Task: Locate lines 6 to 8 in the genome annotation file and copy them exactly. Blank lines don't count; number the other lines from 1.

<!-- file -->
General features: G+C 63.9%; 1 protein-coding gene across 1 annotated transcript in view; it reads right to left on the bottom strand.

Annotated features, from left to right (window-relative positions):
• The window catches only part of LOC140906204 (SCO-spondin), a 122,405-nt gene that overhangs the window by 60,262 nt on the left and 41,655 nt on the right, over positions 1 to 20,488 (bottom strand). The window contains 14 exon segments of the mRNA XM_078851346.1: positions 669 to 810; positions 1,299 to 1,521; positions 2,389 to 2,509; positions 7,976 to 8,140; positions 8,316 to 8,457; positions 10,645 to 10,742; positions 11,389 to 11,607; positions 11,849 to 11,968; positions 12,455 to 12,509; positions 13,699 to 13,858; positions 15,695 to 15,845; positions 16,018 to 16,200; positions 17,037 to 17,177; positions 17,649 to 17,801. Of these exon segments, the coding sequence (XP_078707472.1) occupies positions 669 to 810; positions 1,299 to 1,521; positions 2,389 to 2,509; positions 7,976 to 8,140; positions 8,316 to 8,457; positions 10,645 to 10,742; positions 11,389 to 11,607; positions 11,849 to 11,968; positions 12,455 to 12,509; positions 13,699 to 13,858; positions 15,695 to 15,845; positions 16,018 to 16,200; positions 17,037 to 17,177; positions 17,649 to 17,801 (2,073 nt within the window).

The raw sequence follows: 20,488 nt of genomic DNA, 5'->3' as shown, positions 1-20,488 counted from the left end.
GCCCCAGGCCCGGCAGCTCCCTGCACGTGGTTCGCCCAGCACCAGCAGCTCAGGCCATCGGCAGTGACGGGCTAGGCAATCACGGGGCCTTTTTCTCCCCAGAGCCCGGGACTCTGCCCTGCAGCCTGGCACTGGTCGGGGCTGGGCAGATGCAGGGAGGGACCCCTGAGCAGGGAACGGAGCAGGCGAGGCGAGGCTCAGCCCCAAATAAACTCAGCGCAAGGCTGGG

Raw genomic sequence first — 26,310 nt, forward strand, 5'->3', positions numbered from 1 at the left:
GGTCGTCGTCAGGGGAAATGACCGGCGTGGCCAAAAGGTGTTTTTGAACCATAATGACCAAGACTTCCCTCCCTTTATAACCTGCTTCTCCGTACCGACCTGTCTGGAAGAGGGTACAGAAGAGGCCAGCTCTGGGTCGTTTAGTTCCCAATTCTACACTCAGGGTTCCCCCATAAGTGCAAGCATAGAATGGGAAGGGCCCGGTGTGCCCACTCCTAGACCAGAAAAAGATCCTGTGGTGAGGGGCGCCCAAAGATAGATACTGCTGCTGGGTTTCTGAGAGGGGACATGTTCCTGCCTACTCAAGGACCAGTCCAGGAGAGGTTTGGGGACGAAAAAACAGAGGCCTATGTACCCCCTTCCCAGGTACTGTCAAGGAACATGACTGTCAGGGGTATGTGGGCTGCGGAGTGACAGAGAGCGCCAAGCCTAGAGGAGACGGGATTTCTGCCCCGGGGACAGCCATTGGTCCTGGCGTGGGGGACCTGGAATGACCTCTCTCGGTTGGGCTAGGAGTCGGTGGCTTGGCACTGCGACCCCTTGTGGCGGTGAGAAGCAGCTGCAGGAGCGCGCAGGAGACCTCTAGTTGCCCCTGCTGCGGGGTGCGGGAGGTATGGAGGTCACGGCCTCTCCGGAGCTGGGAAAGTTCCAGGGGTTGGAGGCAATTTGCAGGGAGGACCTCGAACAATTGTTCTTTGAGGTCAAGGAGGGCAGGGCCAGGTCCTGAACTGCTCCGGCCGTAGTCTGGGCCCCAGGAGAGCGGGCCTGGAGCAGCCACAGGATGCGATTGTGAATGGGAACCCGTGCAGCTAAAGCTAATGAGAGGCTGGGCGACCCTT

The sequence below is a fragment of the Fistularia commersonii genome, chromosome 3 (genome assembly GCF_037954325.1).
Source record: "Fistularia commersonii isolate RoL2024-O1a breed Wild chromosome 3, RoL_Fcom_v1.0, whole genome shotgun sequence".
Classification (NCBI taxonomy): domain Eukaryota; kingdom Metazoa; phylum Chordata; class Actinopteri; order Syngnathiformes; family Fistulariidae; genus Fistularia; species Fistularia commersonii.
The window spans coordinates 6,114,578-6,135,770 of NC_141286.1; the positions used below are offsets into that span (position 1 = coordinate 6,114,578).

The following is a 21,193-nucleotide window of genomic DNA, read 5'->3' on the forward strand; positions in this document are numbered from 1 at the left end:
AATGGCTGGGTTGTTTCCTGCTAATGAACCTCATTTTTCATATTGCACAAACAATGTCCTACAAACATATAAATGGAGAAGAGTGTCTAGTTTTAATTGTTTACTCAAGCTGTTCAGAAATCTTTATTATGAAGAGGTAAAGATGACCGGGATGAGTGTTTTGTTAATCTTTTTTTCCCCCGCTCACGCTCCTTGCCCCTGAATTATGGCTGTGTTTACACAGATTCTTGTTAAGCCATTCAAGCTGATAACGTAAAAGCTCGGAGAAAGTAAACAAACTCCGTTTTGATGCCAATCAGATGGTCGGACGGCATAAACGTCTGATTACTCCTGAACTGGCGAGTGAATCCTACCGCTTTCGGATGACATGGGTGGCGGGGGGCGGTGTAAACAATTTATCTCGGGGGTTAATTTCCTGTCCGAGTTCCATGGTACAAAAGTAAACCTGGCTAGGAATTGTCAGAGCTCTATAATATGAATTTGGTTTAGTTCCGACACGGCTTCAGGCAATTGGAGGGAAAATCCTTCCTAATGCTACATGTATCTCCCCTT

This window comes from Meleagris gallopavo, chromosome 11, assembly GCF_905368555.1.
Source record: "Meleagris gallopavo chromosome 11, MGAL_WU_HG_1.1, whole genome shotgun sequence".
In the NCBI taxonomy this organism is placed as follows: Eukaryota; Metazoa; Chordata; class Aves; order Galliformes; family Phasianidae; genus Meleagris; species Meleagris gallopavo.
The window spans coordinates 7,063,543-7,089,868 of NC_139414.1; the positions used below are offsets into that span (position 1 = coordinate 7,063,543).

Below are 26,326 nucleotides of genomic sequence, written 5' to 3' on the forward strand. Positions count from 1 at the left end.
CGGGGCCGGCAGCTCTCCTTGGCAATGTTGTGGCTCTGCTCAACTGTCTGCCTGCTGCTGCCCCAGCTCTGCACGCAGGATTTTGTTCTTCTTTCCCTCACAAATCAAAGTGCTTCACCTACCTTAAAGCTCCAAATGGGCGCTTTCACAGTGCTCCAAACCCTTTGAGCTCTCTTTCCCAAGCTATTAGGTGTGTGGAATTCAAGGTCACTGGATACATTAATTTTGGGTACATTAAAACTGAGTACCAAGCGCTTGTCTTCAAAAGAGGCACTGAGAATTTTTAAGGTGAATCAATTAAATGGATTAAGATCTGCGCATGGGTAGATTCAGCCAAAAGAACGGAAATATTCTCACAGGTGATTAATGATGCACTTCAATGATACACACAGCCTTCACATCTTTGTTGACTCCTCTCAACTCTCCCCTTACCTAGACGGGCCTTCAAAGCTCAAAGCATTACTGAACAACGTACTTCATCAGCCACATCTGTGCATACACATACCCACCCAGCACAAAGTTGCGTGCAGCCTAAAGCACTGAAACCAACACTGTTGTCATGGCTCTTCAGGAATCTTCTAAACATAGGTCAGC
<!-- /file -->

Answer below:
Raw genomic sequence first — 26,310 nt, forward strand, 5'->3', positions numbered from 1 at the left:
GGTCGTCGTCAGGGGAAATGACCGGCGTGGCCAAAAGGTGTTTTTGAACCATAATGACCAAGACTTCCCTCCCTTTATAACCTGCTTCTCCGTACCGACCTGTCTGGAAGAGGGTACAGAAGAGGCCAGCTCTGGGTCGTTTAGTTCCCAATTCTACACTCAGGGTTCCCCCATAAGTGCAAGCATAGAATGGGAAGGGCCCGGTGTGCCCACTCCTAGACCAGAAAAAGATCCTGTGGTGAGGGGCGCCCAAAGATAGATACTGCTGCTGGGTTTCTGAGAGGGGACATGTTCCTGCCTACTCAAGGACCAGTCCAGGAGAGGTTTGGGGACGAAAAAACAGAGGCCTATGTACCCCCTTCCCAGGTACTGTCAAGGAACATGACTGTCAGGGGTATGTGGGCTGCGGAGTGACAGAGAGCGCCAAGCCTAGAGGAGACGGGATTTCTGCCCCGGGGACAGCCATTGGTCCTGGCGTGGGGGACCTGGAATGACCTCTCTCGGTTGGGCTAGGAGTCGGTGGCTTGGCACTGCGACCCCTTGTGGCGGTGAGAAGCAGCTGCAGGAGCGCGCAGGAGACCTCTAGTTGCCCCTGCTGCGGGGTGCGGGAGGTATGGAGGTCACGGCCTCTCCGGAGCTGGGAAAGTTCCAGGGGTTGGAGGCAATTTGCAGGGAGGACCTCGAACAATTGTTCTTTGAGGTCAAGGAGGGCAGGGCCAGGTCCTGAACTGCTCCGGCCGTAGTCTGGGCCCCAGGAGAGCGGGCCTGGAGCAGCCACAGGATGCGATTGTGAATGGGAACCCGTGCAGCTAAAGCTAATGAGAGGCTGGGCGACCCTT

The sequence below is a fragment of the Fistularia commersonii genome, chromosome 3 (genome assembly GCF_037954325.1).